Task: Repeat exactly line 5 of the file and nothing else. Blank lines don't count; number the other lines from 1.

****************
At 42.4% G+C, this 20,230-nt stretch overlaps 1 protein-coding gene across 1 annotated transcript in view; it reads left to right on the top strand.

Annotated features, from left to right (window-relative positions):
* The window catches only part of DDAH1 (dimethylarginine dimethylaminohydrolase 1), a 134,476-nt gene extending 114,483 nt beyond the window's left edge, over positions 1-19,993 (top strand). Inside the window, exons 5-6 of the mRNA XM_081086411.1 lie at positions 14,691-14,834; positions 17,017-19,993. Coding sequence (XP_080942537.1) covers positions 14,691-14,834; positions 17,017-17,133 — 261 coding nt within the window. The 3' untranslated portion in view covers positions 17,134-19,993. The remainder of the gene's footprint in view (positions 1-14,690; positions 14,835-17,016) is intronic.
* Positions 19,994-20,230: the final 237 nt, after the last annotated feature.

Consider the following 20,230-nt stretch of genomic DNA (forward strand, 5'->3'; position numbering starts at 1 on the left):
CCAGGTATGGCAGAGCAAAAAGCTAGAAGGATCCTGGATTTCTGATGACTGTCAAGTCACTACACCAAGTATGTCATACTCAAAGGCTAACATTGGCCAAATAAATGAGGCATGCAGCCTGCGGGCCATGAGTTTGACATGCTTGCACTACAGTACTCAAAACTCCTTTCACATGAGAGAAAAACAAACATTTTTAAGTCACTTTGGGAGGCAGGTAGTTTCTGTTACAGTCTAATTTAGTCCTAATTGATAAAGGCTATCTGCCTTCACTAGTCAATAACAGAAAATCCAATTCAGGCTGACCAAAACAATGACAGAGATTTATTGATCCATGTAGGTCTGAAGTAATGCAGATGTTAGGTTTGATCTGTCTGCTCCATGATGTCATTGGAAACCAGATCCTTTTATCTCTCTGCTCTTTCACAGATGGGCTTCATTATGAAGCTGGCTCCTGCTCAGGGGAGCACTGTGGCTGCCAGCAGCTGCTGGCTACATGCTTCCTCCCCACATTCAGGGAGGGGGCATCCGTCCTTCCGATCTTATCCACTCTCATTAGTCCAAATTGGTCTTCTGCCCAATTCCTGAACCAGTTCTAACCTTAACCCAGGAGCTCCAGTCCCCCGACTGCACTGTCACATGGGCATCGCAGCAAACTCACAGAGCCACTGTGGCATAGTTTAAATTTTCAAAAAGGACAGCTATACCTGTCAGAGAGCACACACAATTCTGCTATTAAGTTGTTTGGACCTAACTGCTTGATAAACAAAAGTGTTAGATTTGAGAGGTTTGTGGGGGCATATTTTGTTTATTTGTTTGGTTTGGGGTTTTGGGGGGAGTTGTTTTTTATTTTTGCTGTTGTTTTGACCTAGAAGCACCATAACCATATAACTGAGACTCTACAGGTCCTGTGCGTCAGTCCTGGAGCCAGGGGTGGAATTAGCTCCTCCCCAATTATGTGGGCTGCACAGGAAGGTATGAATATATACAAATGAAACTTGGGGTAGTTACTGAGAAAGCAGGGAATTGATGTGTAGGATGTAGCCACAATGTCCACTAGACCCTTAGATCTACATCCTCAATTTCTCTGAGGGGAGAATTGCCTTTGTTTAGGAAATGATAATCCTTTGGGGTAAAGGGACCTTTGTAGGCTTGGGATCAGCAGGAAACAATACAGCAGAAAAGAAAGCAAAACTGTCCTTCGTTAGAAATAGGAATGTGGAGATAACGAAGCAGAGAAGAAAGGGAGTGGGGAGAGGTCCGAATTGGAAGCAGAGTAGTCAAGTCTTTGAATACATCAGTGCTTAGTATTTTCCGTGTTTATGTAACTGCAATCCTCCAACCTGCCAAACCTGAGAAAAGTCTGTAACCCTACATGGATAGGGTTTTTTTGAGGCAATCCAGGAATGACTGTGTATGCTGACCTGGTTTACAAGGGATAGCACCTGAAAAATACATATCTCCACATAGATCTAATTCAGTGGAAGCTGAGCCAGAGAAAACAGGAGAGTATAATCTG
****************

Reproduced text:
Consider the following 20,230-nt stretch of genomic DNA (forward strand, 5'->3'; position numbering starts at 1 on the left):